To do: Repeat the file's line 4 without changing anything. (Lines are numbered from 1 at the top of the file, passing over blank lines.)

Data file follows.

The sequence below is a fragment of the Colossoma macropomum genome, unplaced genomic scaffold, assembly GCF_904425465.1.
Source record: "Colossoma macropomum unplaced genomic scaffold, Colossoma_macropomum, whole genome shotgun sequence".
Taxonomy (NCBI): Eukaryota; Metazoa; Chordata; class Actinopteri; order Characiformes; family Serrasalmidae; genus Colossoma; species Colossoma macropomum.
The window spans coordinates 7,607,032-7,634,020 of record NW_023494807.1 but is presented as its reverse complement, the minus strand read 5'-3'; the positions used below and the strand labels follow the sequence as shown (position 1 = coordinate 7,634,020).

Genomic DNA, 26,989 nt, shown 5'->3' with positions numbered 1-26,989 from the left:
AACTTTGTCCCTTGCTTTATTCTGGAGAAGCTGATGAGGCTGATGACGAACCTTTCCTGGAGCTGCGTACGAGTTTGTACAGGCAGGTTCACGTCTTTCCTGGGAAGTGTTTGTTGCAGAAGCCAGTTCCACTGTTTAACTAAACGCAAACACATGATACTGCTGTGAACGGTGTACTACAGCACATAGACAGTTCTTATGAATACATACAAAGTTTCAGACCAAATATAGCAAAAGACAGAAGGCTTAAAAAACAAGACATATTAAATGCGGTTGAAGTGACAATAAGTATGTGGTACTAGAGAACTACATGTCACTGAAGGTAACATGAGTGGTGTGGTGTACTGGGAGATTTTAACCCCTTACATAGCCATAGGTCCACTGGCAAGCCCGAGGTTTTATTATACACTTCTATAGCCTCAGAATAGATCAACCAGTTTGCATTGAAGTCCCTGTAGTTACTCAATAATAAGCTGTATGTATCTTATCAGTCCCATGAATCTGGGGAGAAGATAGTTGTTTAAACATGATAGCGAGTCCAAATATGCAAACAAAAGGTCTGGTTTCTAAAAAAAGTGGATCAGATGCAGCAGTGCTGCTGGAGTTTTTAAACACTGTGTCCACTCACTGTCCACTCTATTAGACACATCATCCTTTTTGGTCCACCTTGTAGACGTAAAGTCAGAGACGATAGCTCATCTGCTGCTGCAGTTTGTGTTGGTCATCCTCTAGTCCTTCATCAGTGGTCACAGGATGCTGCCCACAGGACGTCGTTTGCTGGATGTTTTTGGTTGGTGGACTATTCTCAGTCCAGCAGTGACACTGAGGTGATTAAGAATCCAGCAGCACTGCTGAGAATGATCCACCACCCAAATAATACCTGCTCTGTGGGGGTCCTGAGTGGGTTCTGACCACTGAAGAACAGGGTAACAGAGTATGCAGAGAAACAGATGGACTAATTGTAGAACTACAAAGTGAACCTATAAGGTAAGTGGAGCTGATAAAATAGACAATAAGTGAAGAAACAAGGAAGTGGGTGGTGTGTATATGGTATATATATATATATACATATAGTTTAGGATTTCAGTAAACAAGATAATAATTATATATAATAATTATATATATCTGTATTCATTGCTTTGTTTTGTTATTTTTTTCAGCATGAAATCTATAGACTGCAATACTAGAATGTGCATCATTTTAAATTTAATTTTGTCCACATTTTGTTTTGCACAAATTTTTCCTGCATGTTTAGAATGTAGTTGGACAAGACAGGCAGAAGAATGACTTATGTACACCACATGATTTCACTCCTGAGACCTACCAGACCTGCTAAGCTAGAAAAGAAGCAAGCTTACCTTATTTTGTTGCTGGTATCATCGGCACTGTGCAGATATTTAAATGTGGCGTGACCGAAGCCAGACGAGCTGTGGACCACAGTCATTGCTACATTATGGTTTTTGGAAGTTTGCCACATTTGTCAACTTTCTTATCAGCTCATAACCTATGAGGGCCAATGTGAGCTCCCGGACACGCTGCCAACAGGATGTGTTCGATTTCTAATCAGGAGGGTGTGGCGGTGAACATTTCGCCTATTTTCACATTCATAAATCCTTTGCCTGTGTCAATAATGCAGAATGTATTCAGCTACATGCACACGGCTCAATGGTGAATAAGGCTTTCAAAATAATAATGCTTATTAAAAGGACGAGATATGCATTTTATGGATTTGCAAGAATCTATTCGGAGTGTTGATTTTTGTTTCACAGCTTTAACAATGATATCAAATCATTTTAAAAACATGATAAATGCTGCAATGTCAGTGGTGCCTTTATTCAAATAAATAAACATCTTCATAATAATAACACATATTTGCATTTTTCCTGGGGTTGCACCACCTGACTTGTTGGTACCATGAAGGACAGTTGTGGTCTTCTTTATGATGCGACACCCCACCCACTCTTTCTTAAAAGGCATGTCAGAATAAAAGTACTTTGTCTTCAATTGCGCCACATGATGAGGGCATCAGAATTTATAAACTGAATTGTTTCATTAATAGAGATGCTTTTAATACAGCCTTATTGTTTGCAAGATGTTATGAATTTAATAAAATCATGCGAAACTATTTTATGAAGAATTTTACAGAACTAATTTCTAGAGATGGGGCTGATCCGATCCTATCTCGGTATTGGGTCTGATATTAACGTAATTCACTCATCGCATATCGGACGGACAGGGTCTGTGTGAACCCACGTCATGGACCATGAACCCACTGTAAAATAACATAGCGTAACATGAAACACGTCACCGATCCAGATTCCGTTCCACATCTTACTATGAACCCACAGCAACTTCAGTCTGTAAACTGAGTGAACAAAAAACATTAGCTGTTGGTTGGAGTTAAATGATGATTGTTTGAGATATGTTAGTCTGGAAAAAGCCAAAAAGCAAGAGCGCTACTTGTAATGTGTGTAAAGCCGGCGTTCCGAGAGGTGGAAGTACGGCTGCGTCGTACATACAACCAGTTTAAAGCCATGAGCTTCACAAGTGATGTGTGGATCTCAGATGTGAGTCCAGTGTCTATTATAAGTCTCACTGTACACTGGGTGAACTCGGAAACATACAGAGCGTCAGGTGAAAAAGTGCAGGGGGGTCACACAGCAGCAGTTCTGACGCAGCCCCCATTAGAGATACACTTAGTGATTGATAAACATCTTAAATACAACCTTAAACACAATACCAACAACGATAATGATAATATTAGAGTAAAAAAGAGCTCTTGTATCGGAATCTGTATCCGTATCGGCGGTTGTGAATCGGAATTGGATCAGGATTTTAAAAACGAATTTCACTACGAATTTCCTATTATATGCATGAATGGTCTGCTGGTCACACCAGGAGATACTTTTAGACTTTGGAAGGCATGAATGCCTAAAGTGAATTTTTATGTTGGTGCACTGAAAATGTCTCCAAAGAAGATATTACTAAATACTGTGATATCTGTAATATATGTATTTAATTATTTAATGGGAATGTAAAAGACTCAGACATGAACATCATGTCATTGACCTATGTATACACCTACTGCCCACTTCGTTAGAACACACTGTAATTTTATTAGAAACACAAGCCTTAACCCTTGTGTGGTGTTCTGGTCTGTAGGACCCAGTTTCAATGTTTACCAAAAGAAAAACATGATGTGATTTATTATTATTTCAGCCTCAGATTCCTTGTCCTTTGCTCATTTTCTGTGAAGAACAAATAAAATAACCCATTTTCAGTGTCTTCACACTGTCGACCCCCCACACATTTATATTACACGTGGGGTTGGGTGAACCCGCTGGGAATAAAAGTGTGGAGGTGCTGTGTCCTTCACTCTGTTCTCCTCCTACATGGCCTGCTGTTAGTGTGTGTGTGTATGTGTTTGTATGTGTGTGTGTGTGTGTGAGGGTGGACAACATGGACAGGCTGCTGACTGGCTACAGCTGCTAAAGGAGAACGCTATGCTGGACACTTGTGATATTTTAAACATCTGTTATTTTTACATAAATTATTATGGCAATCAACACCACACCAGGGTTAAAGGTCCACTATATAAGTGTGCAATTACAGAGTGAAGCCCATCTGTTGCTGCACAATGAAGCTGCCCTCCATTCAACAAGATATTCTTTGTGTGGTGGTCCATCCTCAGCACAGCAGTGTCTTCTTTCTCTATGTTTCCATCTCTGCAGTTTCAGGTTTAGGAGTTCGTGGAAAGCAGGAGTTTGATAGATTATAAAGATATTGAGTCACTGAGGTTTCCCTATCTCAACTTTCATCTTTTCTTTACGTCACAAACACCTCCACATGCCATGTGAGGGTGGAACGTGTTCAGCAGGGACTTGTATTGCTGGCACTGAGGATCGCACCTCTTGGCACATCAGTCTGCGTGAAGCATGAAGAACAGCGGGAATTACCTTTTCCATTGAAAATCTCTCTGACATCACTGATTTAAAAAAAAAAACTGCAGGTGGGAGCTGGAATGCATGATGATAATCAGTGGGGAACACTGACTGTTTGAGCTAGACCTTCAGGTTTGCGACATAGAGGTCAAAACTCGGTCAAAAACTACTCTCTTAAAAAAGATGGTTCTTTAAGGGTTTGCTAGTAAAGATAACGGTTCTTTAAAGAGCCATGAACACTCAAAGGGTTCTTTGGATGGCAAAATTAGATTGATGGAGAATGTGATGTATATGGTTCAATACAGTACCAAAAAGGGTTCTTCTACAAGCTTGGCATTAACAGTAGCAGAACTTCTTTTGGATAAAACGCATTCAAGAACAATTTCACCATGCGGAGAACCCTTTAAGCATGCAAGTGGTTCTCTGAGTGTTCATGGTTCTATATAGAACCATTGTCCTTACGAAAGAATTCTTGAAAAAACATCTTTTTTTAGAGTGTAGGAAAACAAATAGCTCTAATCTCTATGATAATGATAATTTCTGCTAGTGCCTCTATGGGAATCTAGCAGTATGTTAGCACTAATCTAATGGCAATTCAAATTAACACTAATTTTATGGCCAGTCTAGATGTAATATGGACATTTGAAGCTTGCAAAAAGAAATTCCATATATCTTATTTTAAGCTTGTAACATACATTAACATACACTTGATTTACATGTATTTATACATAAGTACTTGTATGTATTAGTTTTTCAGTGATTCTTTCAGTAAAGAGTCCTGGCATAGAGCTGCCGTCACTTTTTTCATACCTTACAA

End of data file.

The window spans coordinates 7,607,032-7,634,020 of record NW_023494807.1 but is presented as its reverse complement, the minus strand read 5'-3'; the positions used below and the strand labels follow the sequence as shown (position 1 = coordinate 7,634,020).